In an attempt to impress the father, Schlomo enters a Bible debate and addresses the controversial question, “What color was Adam?” He triumphs in the debate, but it backfires. Instead of winning over the father, it only scares him more, prompting him to forbid Sara from ever seeing Schlomo again.
History goes by: peace marches of the late 80s, the 1991 SCUD attacks on Tel Aviv, the 1993 peace accord, the 1995 assassination of Rabin. In time, Schlomo develops deep relationships with his adoptive family, particularly with his mother and his grandfather (Rami Danon). He also forms a tight bond with Qes (Yitzhak Edgar), an older Falasha rabbi who mentors him. But Schlomo continually yearns for his real mother as he tries to come to terms with the reason she sent him away, and the meaning of her enigmatic parting words to him: “Go, live, and become.”
There are a number of touching scenes, including one where Schlomo and his grandfather discuss the problem of the occupied territory while sitting in the shade of a tree on a kibbutz; one where Schlomo goes to the police and attempts to confess that he is not really Jewish, but the policeman tries to convince him that he is; and a very simple but heartwarming scene where Schlomo and Sara walk down a Tel Aviv beach arm-in-arm.
The film has a serious problem, though. In its final 30 to 45 minutes (out of two-and-a-half hours), the graceful tone changes. So much happens in the plot, as the filmmakers try to cram in so much of Schlomo’s adult life. He goes to medical school in Paris, he falls in love and gets married, he has a major fight with his wife when she learns his secret, he serves as a medic in the army and gets wounded in a firefight, he gets a job with the Red Cross, and a few other important things. It just feels really rushed and, in an attempt to keep up with everything, the viewer (at least me) losses his emotional connection with the film as it dashes to its conclusion.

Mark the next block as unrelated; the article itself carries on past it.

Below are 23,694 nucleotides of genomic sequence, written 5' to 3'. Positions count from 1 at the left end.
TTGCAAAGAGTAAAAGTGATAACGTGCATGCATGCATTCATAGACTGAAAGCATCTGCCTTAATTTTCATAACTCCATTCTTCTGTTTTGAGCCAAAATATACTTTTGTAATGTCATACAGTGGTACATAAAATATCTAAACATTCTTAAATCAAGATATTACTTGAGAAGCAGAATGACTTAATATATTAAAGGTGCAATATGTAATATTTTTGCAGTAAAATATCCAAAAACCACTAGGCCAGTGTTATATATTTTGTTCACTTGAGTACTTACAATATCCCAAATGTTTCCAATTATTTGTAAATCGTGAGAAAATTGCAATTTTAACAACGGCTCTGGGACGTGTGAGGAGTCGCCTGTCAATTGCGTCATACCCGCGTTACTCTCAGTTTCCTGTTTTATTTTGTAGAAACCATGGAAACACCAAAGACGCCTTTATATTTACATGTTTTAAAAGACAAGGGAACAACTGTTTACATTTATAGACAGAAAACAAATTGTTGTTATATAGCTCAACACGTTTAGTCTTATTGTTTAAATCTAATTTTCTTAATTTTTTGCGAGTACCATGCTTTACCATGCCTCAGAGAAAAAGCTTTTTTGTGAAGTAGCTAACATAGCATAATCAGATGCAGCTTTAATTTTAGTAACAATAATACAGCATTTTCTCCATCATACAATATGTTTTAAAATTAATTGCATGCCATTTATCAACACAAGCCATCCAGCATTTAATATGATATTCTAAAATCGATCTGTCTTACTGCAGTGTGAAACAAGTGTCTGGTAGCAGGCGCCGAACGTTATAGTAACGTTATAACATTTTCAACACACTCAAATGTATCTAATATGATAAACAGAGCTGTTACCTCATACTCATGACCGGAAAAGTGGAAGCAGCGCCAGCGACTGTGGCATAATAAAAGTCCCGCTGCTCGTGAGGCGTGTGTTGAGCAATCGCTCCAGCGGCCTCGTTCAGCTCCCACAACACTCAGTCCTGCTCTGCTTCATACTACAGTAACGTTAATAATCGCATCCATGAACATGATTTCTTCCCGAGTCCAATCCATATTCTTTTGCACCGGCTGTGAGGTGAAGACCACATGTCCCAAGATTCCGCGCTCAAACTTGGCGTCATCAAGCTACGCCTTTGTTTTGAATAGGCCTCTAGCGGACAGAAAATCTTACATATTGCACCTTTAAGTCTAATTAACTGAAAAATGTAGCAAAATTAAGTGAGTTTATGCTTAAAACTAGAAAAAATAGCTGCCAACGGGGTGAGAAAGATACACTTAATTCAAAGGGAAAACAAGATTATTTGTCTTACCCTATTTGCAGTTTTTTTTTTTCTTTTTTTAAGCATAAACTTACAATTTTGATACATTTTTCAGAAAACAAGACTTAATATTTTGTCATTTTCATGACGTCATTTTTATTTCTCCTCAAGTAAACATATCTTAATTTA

A shame, because the first two-thirds of the film were so well done and really draw you in. This structural problem prompted one reviewer (Abigail Deutsch of The Village Voice) to remark, oxymoronically, that the film is both too long and too short.
Despite this major flaw, though, it’s still a good movie. The acting, by everyone in the cast, particularly by Yitzhak Edgar, Roni Hadar, and Yaël Abecassis, is powerful. The score is richly emotional. And the issues of integration and Jewish identity that the film addresses are vital.
It asks important questions. Is cultural assimilation good or bad, considering what is lost and gained? And what does it mean to be Jewish? Schlomo keeps asking himself this; deep down, he knows he’s a Christian, but he insists he feels Jewish. Still he’s torn by the guilt of his genetic secret and fights against his desire to confess. But in his soul, is he Jewish or Christian? And what does it really matter, given the context of his life and the choices that he’s made?
He’s lived and he’s become.